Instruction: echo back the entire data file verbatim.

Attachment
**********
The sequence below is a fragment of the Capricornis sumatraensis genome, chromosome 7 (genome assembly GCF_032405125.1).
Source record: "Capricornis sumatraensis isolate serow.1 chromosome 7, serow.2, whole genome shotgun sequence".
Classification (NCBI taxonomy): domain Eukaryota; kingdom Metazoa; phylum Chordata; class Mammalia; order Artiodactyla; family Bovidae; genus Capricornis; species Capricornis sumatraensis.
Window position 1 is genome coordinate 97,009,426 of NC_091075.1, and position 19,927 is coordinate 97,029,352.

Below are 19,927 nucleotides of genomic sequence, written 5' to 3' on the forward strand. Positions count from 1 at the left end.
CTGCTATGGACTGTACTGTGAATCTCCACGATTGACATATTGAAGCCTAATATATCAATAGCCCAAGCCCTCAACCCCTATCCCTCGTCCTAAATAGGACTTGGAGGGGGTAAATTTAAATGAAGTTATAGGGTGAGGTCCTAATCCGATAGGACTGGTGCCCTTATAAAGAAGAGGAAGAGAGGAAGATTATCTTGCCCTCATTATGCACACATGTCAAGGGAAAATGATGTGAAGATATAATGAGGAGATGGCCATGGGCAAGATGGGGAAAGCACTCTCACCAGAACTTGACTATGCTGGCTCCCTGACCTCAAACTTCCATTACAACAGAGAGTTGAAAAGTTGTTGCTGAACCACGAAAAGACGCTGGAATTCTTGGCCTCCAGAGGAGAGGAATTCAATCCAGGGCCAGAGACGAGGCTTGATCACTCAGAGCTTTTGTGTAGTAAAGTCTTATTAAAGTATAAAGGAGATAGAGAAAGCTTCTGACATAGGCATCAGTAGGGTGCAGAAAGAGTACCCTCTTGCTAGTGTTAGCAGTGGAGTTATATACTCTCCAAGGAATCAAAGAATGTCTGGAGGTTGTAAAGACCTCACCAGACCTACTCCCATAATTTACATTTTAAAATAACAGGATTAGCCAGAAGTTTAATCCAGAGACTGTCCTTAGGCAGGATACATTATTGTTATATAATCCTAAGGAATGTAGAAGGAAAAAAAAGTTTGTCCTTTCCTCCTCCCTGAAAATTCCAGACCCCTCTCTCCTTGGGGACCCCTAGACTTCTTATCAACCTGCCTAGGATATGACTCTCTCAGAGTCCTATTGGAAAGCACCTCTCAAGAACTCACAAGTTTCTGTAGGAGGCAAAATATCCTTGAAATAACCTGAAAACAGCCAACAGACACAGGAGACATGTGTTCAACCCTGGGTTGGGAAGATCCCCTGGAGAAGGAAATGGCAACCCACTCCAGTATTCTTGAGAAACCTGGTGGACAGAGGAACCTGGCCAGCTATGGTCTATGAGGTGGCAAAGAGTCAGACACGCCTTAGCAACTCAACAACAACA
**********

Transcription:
The sequence below is a fragment of the Capricornis sumatraensis genome, chromosome 7 (genome assembly GCF_032405125.1).
Source record: "Capricornis sumatraensis isolate serow.1 chromosome 7, serow.2, whole genome shotgun sequence".
Classification (NCBI taxonomy): domain Eukaryota; kingdom Metazoa; phylum Chordata; class Mammalia; order Artiodactyla; family Bovidae; genus Capricornis; species Capricornis sumatraensis.
Window position 1 is genome coordinate 97,009,426 of NC_091075.1, and position 19,927 is coordinate 97,029,352.

Below are 19,927 nucleotides of genomic sequence, written 5' to 3' on the forward strand. Positions count from 1 at the left end.
CTGCTATGGACTGTACTGTGAATCTCCACGATTGACATATTGAAGCCTAATATATCAATAGCCCAAGCCCTCAACCCCTATCCCTCGTCCTAAATAGGACTTGGAGGGGGTAAATTTAAATGAAGTTATAGGGTGAGGTCCTAATCCGATAGGACTGGTGCCCTTATAAAGAAGAGGAAGAGAGGAAGATTATCTTGCCCTCATTATGCACACATGTCAAGGGAAAATGATGTGAAGATATAATGAGGAGATGGCCATGGGCAAGATGGGGAAAGCACTCTCACCAGAACTTGACTATGCTGGCTCCCTGACCTCAAACTTCCATTACAACAGAGAGTTGAAAAGTTGTTGCTGAACCACGAAAAGACGCTGGAATTCTTGGCCTCCAGAGGAGAGGAATTCAATCCAGGGCCAGAGACGAGGCTTGATCACTCAGAGCTTTTGTGTAGTAAAGTCTTATTAAAGTATAAAGGAGATAGAGAAAGCTTCTGACATAGGCATCAGTAGGGTGCAGAAAGAGTACCCTCTTGCTAGTGTTAGCAGTGGAGTTATATACTCTCCAAGGAATCAAAGAATGTCTGGAGGTTGTAAAGACCTCACCAGACCTACTCCCATAATTTACATTTTAAAATAACAGGATTAGCCAGAAGTTTAATCCAGAGACTGTCCTTAGGCAGGATACATTATTGTTATATAATCCTAAGGAATGTAGAAGGAAAAAAAAGTTTGTCCTTTCCTCCTCCCTGAAAATTCCAGACCCCTCTCTCCTTGGGGACCCCTAGACTTCTTATCAACCTGCCTAGGATATGACTCTCTCAGAGTCCTATTGGAAAGCACCTCTCAAGAACTCACAAGTTTCTGTAGGAGGCAAAATATCCTTGAAATAACCTGAAAACAGCCAACAGACACAGGAGACATGTGTTCAACCCTGGGTTGGGAAGATCCCCTGGAGAAGGAAATGGCAACCCACTCCAGTATTCTTGAGAAACCTGGTGGACAGAGGAACCTGGCCAGCTATGGTCTATGAGGTGGCAAAGAGTCAGACACGCCTTAGCAACTCAACAACAACA